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Gao Ji Food (S): Hawker Fare with a Modern Touch

Words by Julia Chan

 

We discover how this much-loved proprietor has kept authenticity alive in Asian cooking since 1954.

Starting in 1954, Chong Seng Tong traversed the streets of Chinatown for six years with a pole over his shoulders, carrying the equipment and ingredients of his specialty Hakka yong tao foo. Together with his wife, he served a simple dish of noodles and yong tau foo (fish and meat paste stuffed in beancurd skin boiled in soup that is flavoured with soya beans and dried anchovies) to early Chinese immigrants who came to Singapore in search of a better life.

He eventually found a permanent spot under an old and huge Banyan tree next to the Majestic Theatre where he set up a zinc-and-wooden mobile kiosk. His son, Chong Yik Hwee, started helping out at the kiosk when he was 12 years old. In 1968, he quit school to run the stall with his mother after his father passed away.

Picking up the skills of the trade, the younger Chong franchised Koo Kee in the 1980s. By the end of the decade, he decided to stop franchising and set up Gao Ji Food (S) Pte Ltd to directly run stalls in foodcourts and coffeeshops. The SARS crisis in 2003 provided an opportunity for the company to set up a few restaurants as well, and the company ventured overseas to China in 2014 and Jakarta in 2018. From a mobile kiosk, the company now spans eight different brands in 56 outlets with restaurants in Singapore and Jakarta.

Dim Sum from Gao Peng Cuisine, a restaurant under Gao Ji Food (S) Pte Ltd (Image courtesy of Gao Ji Food (S) Pte Ltd)

In Singapore alone, Gao Ji Food (S) Pte Ltd manages over 50 outlets in restaurants, food courts and hawker centres island-wide. With various brands under its umbrella such as Gao Peng Cuisine, Koo Kee Restaurant, Koo Kee, Don N Bap, Daddy’s Claypot, Dong Dong Hainanese Chicken Rice, Koo Kee Yong Tow Foo Mee, Niko Niko Don Don, NoodleStar and Steamed Gourmet, the company achieves economies of scale via its central kitchen to provide food products and ingredients to these outlets.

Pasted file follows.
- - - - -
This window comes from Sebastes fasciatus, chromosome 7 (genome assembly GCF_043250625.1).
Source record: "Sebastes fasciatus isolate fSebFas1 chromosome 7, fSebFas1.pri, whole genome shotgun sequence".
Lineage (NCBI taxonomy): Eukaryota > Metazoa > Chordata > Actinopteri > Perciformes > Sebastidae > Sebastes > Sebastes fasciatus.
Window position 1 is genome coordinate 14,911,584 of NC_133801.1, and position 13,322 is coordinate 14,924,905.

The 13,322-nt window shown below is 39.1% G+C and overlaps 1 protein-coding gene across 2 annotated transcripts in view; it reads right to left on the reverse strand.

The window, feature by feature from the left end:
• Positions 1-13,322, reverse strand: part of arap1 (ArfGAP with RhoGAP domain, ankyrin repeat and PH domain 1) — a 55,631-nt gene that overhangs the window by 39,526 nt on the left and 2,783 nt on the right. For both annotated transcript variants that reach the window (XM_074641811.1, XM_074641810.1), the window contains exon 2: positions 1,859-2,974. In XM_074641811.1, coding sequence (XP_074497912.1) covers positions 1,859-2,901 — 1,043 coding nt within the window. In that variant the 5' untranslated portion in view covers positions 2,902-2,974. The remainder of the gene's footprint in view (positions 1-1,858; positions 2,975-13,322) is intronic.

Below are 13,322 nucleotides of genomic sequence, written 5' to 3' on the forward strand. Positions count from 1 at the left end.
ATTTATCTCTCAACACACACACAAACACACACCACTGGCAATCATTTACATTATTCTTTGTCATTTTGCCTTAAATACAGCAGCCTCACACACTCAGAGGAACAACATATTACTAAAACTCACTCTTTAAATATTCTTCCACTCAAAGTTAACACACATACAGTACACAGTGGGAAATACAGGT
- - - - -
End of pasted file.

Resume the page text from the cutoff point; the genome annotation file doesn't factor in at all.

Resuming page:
Gao Ji Food (S) Pte Ltd was awarded the Singapore Prestige Brand Award (SPBA) from 2013 to 2017 under the Heritage Brands and the Most Popular Heritage Brand category, and was inducted to its Hall of Fame.

Koo Kee Yong Tow Foo Mee has grown from a mobile kiosk to 26 outlets in Singapore today (Image courtesy of Gao Ji Food (S) Pte Ltd)

How Gao Ji Food (S) Pte Ltd keeps popular hawker fare accessible until today

To keep its hawker tradition alive, Gao Ji Food (S) Pte Ltd had to redesign how its workers traditionally used manual process to track their sales. In the past, its outlet workers had to manually track their inventory and figure out when to trigger orders of ingredients from the central kitchen.

They also had to process these orders via paper or phone calls, and tabulate and generate reports using physical sheets. This manual process created issues with tracking, checking and balancing of orders, not to mention being challenging and time-consuming for the workers, many of whom are above 50 years old.

To overcome this limiting constraint, Gao Ji Food (S) Pte Ltd invested in a Store Purchase Inventory System, supported by NTUC’s Employment and Employability Institute (e2i) which provided funding through the WorkPro Job Redesign initiative. This initiative helps local companies to create physically easier, safer, and smarter jobs for local workers aged 50 years and above. 

A worker using a tablet to order items for her outlet (Image courtesy of Gao Ji Food (S) Pte Ltd)

With the implementation of the Store Purchase Inventory System, workers learnt digital skills to use a tablet to update the outlet’s inventory, which is then synced automatically through a centralised system. The centralised system can detect products or ingredients which have low stocks and trigger a notification to workers to order from the central kitchen or suppliers. With this new system, workers can track and monitor order trends and patterns to reduce food wastage.

The Store Purchase Inventory System enables workers to check what was ordered from the central kitchen or suppliers(Image courtesy of Gao Ji Food (S) Pte Ltd)

Another great time saver is that with this online system, workers can autogenerate reports on information regarding purchases and inventory within minutes. In total, workers saved at least 30% of their time. To thank workers for taking the step forward to learn digital skills and becoming more productive, Gao Ji Food (S) Pte Ltd gave at least 15 of its older workers a wage increment.

Ensuring hawker fare survives in the future

During the COVID-19 pandemic, Gao Ji Food (S) Pte Ltd outlets were affected by the Circuit Breaker and faced disruption via the no dining-in regulations. Thankfully, it managed to move all its outlets onto different delivery platforms and improvise to cater to the multiple changes during 2020.

As the world digitalises, Gao Ji Food (S) Pte Ltd is preparing to modernise as well. It plans to continue streamlining its business processes to reduce manual paperwork and thus increase productivity. With more man hours saved, the company expects both employee and customer satisfaction to rise, as workers will have more time to focus on engaging customers and keep authentic Asian fare alive for many more years to come.

For more information on Gao Ji Food (S) Pte Ltd, visit https://www.facebook.com/gaojifoodsg/ and https://www.gaojifood.com/en/home

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An Lyn Chee

Editorial Intern

An Lyn enjoys cafe hopping, thrift shopping, and watching The Devil Wears Prada as many times as humanly possible. On her days off, you’ll likely find her in Insta-worthy eateries; overdressed and ordering food and drink that she can barely afford.

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